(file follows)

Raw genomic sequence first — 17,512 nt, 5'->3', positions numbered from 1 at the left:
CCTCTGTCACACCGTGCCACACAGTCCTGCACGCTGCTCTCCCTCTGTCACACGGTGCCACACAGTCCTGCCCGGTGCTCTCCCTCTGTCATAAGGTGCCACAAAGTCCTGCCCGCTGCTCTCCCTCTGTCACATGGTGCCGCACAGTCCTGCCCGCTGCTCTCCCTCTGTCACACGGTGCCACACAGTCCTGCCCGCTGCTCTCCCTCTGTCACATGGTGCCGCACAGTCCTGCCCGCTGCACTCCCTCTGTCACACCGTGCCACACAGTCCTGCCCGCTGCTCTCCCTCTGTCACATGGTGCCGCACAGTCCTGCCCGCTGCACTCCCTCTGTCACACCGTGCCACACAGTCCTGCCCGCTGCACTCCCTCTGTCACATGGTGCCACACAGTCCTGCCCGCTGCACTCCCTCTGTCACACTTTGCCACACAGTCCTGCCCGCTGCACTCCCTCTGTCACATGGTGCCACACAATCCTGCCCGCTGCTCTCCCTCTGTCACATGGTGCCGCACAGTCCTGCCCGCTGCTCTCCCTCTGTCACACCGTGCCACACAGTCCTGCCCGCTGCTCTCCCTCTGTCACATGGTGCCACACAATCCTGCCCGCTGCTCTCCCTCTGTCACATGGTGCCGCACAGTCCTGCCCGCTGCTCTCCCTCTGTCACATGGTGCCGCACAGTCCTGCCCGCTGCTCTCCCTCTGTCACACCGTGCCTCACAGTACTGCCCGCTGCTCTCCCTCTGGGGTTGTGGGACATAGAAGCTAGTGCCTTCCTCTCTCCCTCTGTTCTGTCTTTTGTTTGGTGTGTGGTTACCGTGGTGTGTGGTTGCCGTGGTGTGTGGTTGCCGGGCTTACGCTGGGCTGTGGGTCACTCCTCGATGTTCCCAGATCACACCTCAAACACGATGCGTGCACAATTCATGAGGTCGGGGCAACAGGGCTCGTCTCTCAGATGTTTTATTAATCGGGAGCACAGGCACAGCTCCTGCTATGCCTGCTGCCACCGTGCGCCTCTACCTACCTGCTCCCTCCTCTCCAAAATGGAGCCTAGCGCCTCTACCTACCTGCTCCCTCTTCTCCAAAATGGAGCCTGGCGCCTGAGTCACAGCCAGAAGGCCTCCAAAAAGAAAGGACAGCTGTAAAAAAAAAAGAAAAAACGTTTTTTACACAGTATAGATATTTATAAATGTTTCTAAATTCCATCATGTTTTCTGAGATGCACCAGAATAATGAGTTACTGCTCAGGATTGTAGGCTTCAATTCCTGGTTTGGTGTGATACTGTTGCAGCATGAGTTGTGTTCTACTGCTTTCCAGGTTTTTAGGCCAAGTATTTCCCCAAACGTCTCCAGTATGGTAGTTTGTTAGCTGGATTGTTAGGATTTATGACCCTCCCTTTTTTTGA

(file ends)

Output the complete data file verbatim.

Raw genomic sequence first — 17,512 nt, 5'->3', positions numbered from 1 at the left:
CCTCTGTCACACCGTGCCACACAGTCCTGCACGCTGCTCTCCCTCTGTCACACGGTGCCACACAGTCCTGCCCGGTGCTCTCCCTCTGTCATAAGGTGCCACAAAGTCCTGCCCGCTGCTCTCCCTCTGTCACATGGTGCCGCACAGTCCTGCCCGCTGCTCTCCCTCTGTCACACGGTGCCACACAGTCCTGCCCGCTGCTCTCCCTCTGTCACATGGTGCCGCACAGTCCTGCCCGCTGCACTCCCTCTGTCACACCGTGCCACACAGTCCTGCCCGCTGCTCTCCCTCTGTCACATGGTGCCGCACAGTCCTGCCCGCTGCACTCCCTCTGTCACACCGTGCCACACAGTCCTGCCCGCTGCACTCCCTCTGTCACATGGTGCCACACAGTCCTGCCCGCTGCACTCCCTCTGTCACACTTTGCCACACAGTCCTGCCCGCTGCACTCCCTCTGTCACATGGTGCCACACAATCCTGCCCGCTGCTCTCCCTCTGTCACATGGTGCCGCACAGTCCTGCCCGCTGCTCTCCCTCTGTCACACCGTGCCACACAGTCCTGCCCGCTGCTCTCCCTCTGTCACATGGTGCCACACAATCCTGCCCGCTGCTCTCCCTCTGTCACATGGTGCCGCACAGTCCTGCCCGCTGCTCTCCCTCTGTCACATGGTGCCGCACAGTCCTGCCCGCTGCTCTCCCTCTGTCACACCGTGCCTCACAGTACTGCCCGCTGCTCTCCCTCTGGGGTTGTGGGACATAGAAGCTAGTGCCTTCCTCTCTCCCTCTGTTCTGTCTTTTGTTTGGTGTGTGGTTACCGTGGTGTGTGGTTGCCGTGGTGTGTGGTTGCCGGGCTTACGCTGGGCTGTGGGTCACTCCTCGATGTTCCCAGATCACACCTCAAACACGATGCGTGCACAATTCATGAGGTCGGGGCAACAGGGCTCGTCTCTCAGATGTTTTATTAATCGGGAGCACAGGCACAGCTCCTGCTATGCCTGCTGCCACCGTGCGCCTCTACCTACCTGCTCCCTCCTCTCCAAAATGGAGCCTAGCGCCTCTACCTACCTGCTCCCTCTTCTCCAAAATGGAGCCTGGCGCCTGAGTCACAGCCAGAAGGCCTCCAAAAAGAAAGGACAGCTGTAAAAAAAAAAGAAAAAACGTTTTTTACACAGTATAGATATTTATAAATGTTTCTAAATTCCATCATGTTTTCTGAGATGCACCAGAATAATGAGTTACTGCTCAGGATTGTAGGCTTCAATTCCTGGTTTGGTGTGATACTGTTGCAGCATGAGTTGTGTTCTACTGCTTTCCAGGTTTTTAGGCCAAGTATTTCCCCAAACGTCTCCAGTATGGTAGTTTGTTAGCTGGATTGTTAGGATTTATGACCCTCCCTTTTTTTGA